"We always say at the age of 21 the (school) bus stops coming," said Nina Wall, who oversees the limited services for adults with autism in Pennsylvania.
Pennsylvania has more than 8,400 adults with autism, Wall said. Funding's available for 518.
[Travis] Rohrer waits on a slow-moving list while his parents fret.
Marie Mambuca with Pittsburgh-based ABOARD, an autism network sponsoring more than 60 support groups across the state, said she's inundated by calls from parents of adults and adults themselves wanting help.
"Moms and dads are saying, 'We're tired,' " said Mambuca, adding, "It's hard to raise a child with autism for 20-some years, and there's not a whole lot of options when they become adults."
In response to a reporter's inquiry, Lawrence George, director of the $26.5-million agency, said he could not speak about a specific client, but explained that state regulations limit BHDS's mental health services to those adults with specific severe illnesses, and autism is not included.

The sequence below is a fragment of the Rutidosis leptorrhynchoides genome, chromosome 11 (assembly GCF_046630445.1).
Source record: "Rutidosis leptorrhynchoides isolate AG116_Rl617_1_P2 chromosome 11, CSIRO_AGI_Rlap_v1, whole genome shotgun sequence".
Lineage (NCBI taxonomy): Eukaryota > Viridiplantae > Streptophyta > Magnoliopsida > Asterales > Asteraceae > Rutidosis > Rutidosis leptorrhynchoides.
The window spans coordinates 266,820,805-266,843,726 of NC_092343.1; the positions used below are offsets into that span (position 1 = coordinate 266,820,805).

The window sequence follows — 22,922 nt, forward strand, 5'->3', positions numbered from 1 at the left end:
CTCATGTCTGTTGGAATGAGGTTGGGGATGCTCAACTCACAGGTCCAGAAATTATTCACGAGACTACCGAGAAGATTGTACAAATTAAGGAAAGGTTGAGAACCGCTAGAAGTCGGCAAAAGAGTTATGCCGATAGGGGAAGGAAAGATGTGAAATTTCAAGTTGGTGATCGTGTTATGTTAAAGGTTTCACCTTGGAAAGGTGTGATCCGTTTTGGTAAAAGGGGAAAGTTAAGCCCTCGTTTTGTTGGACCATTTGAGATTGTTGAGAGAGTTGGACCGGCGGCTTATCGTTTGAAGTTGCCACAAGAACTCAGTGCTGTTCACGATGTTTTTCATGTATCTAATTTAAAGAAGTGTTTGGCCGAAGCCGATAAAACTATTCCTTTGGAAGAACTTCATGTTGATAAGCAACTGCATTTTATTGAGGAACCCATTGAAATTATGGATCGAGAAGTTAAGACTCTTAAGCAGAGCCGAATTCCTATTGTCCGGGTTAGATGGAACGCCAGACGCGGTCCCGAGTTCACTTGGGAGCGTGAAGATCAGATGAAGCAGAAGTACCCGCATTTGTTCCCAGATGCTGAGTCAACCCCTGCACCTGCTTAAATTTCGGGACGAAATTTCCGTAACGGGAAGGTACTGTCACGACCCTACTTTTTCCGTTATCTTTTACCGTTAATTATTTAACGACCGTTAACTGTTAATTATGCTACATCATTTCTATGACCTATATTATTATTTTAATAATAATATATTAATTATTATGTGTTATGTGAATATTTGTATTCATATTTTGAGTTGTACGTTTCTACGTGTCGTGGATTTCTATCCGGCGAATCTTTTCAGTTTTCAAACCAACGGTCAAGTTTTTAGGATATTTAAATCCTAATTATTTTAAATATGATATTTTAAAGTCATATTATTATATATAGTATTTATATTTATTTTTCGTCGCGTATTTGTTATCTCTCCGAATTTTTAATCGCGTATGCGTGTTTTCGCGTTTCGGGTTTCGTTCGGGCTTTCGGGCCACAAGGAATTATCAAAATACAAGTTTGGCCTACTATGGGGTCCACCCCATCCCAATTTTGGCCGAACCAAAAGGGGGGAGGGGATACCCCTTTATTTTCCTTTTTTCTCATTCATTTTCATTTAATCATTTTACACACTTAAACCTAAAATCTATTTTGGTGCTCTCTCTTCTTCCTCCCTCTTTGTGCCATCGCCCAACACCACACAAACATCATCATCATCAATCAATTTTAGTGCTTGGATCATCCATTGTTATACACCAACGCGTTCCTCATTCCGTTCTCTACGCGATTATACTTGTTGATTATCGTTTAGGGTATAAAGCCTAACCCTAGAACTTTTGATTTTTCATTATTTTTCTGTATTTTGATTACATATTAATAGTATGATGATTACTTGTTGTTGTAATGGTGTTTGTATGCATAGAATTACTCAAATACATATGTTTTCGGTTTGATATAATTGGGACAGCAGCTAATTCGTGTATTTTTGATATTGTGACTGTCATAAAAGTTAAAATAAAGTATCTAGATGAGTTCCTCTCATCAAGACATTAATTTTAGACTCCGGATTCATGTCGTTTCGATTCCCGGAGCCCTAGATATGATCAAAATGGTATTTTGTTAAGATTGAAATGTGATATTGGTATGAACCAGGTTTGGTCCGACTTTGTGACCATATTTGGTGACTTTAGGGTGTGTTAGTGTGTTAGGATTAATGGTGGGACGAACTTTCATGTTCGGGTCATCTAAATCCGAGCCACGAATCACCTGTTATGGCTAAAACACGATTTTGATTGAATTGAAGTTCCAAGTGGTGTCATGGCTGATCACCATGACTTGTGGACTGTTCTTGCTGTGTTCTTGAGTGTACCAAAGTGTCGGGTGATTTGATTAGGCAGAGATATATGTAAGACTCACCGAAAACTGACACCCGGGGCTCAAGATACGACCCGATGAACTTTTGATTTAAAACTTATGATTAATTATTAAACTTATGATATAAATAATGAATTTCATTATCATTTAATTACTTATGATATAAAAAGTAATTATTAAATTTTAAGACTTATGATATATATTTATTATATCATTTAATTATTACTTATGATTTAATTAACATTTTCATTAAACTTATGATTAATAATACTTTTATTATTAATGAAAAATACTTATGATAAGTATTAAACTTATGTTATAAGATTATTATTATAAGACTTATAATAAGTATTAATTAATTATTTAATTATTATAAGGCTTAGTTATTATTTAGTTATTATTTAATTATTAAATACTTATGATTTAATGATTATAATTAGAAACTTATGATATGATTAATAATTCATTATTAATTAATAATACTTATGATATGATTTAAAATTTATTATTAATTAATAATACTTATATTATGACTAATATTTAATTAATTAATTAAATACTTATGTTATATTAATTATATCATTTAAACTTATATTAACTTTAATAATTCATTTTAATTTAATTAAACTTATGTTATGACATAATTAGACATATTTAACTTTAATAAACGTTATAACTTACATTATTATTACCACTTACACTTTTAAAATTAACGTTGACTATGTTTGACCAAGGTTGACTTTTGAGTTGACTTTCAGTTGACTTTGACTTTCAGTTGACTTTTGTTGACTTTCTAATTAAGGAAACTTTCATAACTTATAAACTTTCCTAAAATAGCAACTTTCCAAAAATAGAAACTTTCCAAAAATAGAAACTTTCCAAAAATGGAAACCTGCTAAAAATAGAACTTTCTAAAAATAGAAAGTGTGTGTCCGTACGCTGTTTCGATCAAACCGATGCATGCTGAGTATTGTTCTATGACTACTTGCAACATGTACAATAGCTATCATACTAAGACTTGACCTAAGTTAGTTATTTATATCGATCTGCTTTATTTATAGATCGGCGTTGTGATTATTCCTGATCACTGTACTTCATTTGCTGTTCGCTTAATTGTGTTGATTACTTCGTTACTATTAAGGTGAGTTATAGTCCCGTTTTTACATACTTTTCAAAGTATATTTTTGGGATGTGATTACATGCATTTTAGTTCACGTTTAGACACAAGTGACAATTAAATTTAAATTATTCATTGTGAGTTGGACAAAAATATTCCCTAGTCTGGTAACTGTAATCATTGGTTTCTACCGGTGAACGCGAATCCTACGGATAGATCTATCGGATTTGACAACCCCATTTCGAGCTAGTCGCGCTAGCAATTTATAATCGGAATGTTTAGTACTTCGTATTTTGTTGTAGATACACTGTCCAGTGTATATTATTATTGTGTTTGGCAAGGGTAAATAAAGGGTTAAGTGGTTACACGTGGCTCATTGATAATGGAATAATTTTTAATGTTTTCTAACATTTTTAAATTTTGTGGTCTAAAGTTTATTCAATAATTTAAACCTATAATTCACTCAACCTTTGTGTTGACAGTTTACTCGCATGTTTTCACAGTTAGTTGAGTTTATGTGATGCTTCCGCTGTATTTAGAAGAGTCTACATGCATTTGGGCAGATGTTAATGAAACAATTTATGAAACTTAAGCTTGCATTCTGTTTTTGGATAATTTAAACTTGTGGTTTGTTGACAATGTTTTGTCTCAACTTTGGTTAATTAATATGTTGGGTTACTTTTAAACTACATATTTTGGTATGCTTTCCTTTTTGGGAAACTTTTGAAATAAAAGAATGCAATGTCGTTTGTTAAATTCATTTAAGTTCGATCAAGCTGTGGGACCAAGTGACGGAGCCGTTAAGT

On Aug. 1, Philhaven discharged Rohrer from the day hospital, adding to his parents' worries that without ongoing help their son's compulsive and impulsive behaviors could lead to new trouble.
George at BHDS sympathizes. "There remains a significant funding gap (for adults with autism), and there are individuals who obviously need more than they're getting," he said.
Rohrer's story is not unique. The more than 8,400 adults with autism in Pennsylvania are the vanguard of the thousands of children in the pipeline who will need services after they finish school.
By 2020, the state projects, adults with autism will exceed 31,000.
Pennsylvania in 2008 began funding autism services for adults under a Medicaid waiver. The new state budget added funding in 2015 for 100 more adults, bringing the total to 518, or only 6 percent of the current estimate. The state projects spending $20.4 million in 2014-15. The average monthly cost per client last year was $3,878.